The Price Of Bread

I am a man holding onto a faith in the story of his own destiny, so like a salmon following its instincts, I attempt the waterfall of life because that is our duty I understand!Apart from working, I get through my day, accepting my lot and looking for light in any situation: all good and bad, you know the score, and so it would have continued if something like connection had not lifted its skirt and flashed a beguiling glimpse of thigh at a man parched of every nuance of intimacy.

The conversation was innocuous enough: we both liked the same kind of bread, and she was the cashier at the shop where I purchased it. “Life on this planet would cease to be as we know it if they stopped making this bread” I told her, and, amazingly she replied, “I know. I love it too: the seeds, the texture and that maltiness.” Astonished by this shared passion I continued, “Even without butter it speaks to me. Just the texture and those seeds: yes. It’s so amazing,” Again she agreed.

I am past my prime, and just beginning to discover what chronic ill health means when mixed with declining vigour and a limited budget but a primal longing surfaced from inside me and, noticing she had no wedding ring, I asked her, “Are you married or involved in a long term relationship involving catering and moments of intimacy?” Her face changed colour somewhat, and  she became slightly “Arch” if you follow me. Clearly I had stepped outside that circle of generalities which define the conversational norms for casual acquaintances.

I’d had a sense of manners once: perhaps my mother had taught it to me, or I’d picked it up from watching films. I remember a Polish film about a man who is dying from a stab wound in his back, and spends his final moments holding the door to the Out-Patients department open at the local hospital saying “After you” to some lady suffering from a sprained wrist: “After you” turned out to be his final words. The film was in sub-titles and with music which made little sense to me but you get the idea. I learnt that, as a last resort, being polite prevents you from being barred from that club called “Casual Connections,” where I’d spent most of my social life.

“Being polite” was my last card in the pack, but this unknown lady, who shared a sense of the pleasure you could gain from a single slice of bread, offered up the promise of a new dawn and hinted that something deeper was still possible. Suddenly I was saying, “Are you married or cohabiting with a fellow human being, or possibly a hamster or a cat, with whom you share wardrobe space and a similar taste in television programmes?” Alright I agree the “Hamster or cat” bit might have been a little bit “Out there”, but that’s what comes from being a failed lawyer among other things.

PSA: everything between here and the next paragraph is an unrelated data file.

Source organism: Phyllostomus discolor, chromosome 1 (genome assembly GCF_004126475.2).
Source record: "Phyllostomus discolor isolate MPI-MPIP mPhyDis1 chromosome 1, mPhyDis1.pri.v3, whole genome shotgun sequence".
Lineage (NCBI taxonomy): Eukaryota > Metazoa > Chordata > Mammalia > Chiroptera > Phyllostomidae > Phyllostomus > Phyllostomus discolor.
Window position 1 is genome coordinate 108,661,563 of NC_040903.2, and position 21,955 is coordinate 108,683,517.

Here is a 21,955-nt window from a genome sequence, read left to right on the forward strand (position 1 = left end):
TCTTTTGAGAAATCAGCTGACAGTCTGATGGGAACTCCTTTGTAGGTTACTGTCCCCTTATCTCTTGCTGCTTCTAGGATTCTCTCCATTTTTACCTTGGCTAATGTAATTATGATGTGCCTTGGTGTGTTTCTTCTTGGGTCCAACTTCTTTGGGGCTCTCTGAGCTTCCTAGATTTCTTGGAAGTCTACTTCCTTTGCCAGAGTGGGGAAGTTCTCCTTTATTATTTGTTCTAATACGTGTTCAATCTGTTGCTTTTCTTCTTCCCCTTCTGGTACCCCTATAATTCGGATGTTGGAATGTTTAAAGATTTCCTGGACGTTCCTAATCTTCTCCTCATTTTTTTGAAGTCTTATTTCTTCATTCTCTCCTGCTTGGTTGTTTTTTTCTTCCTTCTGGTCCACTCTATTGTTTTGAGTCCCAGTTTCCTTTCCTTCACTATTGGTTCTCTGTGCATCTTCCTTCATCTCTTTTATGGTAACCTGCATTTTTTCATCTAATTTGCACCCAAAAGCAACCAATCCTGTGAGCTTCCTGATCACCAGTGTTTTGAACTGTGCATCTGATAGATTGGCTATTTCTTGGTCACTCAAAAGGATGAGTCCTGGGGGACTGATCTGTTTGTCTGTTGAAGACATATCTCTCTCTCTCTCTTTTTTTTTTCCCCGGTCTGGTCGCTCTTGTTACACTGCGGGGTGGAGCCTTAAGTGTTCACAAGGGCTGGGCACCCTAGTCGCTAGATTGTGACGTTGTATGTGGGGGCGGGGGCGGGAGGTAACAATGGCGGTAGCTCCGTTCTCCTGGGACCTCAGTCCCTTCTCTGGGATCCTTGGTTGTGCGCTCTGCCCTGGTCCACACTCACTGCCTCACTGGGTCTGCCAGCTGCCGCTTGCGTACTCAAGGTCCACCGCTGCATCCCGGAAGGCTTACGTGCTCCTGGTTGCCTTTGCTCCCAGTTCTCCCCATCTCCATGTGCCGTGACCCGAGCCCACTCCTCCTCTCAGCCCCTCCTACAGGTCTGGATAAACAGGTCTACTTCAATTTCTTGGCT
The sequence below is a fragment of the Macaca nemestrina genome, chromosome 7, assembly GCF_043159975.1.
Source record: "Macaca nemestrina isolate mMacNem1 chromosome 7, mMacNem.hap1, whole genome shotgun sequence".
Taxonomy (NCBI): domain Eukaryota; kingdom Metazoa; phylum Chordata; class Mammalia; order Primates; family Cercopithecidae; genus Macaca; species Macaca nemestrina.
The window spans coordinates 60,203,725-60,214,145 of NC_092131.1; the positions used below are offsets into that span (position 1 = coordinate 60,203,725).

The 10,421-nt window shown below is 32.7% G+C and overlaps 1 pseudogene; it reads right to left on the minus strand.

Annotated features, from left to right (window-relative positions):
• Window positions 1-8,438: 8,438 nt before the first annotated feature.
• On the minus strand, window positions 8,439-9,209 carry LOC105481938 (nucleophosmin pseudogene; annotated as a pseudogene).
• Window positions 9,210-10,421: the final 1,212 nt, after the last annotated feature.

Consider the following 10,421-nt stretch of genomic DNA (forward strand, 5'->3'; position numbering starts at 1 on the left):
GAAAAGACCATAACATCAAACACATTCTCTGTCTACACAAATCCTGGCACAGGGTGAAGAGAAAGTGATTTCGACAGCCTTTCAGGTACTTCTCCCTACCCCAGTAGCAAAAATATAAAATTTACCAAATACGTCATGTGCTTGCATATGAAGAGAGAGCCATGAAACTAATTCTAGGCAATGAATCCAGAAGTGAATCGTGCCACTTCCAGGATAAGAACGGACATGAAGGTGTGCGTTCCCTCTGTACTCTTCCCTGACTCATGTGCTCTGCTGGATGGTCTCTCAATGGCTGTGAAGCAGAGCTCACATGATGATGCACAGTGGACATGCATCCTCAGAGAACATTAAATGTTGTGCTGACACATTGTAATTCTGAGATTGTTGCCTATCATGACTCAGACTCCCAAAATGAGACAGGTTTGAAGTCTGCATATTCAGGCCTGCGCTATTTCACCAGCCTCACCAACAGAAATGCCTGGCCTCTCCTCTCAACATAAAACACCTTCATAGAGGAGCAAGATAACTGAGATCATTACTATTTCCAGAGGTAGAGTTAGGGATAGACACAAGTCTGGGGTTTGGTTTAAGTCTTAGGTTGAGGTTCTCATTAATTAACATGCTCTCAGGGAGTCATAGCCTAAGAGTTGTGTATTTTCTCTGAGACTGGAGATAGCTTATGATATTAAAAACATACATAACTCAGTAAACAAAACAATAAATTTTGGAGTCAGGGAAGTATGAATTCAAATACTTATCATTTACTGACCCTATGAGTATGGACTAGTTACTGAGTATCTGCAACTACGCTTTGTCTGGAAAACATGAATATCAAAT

By now she was backing away from the till, and saying “One pound ninety-eight,” which was the price of this hallowed product. I said nothing more to her but offered up the correct change. At that point the manager, possibly seeing her discomfort, walked over and said, looking at her, “Is everything alright here,” and I said, “Fine, I was just reminding her that we didn’t know each other.” before turning to leave the shop. I wonder if they sell this bread anywhere else.

About Peter Wells aka Countingducks

Trying to remember what my future is
This entry was posted in character, creative writing, Fiction, humour, Peter Wells, Romance and tagged , , , , . Bookmark the permalink.

16 Responses to The Price Of Bread

  1. Ah, yes, the problems that come with misreading a situation. And, indeed, the inherent problem of politeness being mistaken for interest. Nicely written, Peter.

    Liked by 1 person

  2. beth says:

    ah, the unexpected spark of hope that arises from an unexpected connection, not always the same level of potential imagined on both sides

    Liked by 1 person

  3. catterel says:

    Your poor bumbling hero – is he suffering from Asperger’s Syndrome, I wonder? I think he has made a few other appearances prior to this, dogged by bad luck. Thanks for the chuckle, Peter!

    Liked by 1 person

  4. Scarlet says:

    Perfect! I hope our hero finds his bread elsewhere – it’s one thing to give up on the hope of human connection, quite another to give up a favourite bakery product.

    Liked by 1 person

  5. Robin says:

    You ha me hooked (ha!) with your very first sentence! Another brilliant read!

    Liked by 1 person

  6. Jack Eason says:

    Reblogged this on Have We Had Help? and commented:
    #from Peter


  7. Jack Eason says:

    Been there. Did that a few years back. I hate embarrassment at the best of times. Which is why I live alone….


  8. Very enjoyable read…love it.

    Liked by 1 person

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